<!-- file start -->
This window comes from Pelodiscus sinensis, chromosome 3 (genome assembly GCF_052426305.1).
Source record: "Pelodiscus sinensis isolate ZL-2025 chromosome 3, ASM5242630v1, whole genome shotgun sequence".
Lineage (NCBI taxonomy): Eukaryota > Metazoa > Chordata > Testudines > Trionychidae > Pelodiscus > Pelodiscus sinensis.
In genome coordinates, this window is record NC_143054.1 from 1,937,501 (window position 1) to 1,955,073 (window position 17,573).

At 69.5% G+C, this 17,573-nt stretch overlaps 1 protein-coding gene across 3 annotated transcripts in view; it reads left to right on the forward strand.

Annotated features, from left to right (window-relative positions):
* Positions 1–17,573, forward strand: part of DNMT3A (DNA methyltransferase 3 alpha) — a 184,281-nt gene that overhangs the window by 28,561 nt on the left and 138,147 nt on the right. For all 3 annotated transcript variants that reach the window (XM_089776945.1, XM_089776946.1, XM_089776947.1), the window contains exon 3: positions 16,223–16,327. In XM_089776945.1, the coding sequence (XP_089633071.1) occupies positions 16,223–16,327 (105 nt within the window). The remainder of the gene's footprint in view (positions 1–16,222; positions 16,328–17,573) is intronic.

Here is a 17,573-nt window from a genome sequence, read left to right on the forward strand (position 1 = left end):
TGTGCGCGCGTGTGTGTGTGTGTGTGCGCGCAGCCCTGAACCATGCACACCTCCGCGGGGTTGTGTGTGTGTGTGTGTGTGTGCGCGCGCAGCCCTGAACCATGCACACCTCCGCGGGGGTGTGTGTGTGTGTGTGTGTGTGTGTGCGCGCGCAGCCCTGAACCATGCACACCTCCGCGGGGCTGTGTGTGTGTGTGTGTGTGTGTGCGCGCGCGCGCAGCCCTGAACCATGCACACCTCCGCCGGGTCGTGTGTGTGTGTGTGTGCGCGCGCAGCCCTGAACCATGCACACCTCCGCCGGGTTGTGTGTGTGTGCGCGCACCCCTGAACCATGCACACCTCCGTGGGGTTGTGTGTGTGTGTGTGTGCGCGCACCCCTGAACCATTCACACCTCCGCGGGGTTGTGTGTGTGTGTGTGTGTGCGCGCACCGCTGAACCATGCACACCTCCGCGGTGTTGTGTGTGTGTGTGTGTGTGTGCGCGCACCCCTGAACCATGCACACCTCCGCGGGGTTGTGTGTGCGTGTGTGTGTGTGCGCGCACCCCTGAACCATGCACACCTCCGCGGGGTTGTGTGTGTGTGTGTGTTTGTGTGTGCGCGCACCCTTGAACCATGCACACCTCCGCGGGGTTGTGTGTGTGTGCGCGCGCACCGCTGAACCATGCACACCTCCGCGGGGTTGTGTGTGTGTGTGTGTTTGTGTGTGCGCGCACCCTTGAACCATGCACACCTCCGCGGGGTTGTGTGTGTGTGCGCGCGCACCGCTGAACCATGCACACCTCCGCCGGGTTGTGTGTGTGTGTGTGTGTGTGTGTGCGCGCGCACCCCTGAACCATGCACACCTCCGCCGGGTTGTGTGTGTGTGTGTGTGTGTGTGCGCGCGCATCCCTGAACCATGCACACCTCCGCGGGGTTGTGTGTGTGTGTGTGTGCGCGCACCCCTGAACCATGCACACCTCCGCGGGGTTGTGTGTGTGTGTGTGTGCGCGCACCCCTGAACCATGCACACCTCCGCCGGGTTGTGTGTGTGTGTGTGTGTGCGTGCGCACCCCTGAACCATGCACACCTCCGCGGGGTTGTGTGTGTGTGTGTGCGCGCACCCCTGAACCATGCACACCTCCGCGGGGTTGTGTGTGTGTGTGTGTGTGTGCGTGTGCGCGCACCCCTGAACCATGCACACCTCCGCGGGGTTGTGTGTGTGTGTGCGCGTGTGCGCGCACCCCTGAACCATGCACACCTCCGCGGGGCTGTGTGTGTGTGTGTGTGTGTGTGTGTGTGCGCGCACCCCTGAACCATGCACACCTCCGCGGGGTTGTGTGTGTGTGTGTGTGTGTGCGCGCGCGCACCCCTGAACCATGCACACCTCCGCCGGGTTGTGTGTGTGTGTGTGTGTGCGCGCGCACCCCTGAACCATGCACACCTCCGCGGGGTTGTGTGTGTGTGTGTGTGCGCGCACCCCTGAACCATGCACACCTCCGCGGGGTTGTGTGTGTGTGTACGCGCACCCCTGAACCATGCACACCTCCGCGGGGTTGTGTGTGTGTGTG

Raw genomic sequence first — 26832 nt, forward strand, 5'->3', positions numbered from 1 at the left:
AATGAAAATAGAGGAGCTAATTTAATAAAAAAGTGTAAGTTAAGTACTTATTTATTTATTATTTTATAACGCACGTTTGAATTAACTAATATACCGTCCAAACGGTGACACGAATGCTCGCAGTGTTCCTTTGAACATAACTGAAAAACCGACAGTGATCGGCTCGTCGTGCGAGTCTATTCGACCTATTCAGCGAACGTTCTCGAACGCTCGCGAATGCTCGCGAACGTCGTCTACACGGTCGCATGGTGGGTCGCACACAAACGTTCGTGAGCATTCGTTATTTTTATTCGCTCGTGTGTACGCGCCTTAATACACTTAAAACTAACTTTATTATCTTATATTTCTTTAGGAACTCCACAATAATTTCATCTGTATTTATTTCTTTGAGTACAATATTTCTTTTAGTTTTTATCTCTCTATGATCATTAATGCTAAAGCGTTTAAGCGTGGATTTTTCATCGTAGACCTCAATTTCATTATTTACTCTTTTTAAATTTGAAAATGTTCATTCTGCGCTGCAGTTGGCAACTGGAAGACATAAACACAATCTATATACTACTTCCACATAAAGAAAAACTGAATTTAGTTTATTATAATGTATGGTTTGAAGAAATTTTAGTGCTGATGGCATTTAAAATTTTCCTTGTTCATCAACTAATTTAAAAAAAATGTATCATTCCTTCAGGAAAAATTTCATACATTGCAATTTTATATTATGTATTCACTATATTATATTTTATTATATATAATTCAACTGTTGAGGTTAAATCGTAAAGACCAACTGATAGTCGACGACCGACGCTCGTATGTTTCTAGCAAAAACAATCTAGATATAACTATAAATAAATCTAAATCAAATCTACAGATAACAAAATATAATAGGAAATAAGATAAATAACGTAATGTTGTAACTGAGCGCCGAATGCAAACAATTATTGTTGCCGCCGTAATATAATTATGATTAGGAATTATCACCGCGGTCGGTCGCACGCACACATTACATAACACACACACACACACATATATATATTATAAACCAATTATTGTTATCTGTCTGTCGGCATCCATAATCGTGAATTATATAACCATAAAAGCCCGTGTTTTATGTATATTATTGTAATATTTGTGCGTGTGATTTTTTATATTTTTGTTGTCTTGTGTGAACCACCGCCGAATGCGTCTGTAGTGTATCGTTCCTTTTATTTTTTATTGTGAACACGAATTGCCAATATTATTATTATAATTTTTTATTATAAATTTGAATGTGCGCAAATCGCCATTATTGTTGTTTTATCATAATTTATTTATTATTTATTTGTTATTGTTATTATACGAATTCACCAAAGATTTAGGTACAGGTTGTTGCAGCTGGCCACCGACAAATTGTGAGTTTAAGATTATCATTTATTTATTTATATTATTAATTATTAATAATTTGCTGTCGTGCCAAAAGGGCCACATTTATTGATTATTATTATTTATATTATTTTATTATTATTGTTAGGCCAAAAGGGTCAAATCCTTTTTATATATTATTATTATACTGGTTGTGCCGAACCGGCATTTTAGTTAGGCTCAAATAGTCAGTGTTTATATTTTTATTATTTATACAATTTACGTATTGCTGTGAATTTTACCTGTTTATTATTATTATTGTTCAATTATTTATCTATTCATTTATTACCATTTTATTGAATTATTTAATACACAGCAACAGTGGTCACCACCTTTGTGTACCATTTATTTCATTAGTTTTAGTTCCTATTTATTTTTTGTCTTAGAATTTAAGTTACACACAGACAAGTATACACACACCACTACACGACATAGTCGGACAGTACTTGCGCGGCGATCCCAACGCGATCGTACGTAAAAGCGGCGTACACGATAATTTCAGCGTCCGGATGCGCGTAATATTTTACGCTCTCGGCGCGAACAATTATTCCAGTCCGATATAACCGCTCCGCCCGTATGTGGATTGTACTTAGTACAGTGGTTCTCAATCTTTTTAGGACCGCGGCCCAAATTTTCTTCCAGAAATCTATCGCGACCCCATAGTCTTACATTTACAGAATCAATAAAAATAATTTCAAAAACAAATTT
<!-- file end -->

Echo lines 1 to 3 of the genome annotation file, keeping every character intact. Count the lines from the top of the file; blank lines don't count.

This window comes from Pelodiscus sinensis, chromosome 3 (genome assembly GCF_052426305.1).
Source record: "Pelodiscus sinensis isolate ZL-2025 chromosome 3, ASM5242630v1, whole genome shotgun sequence".
Lineage (NCBI taxonomy): Eukaryota > Metazoa > Chordata > Testudines > Trionychidae > Pelodiscus > Pelodiscus sinensis.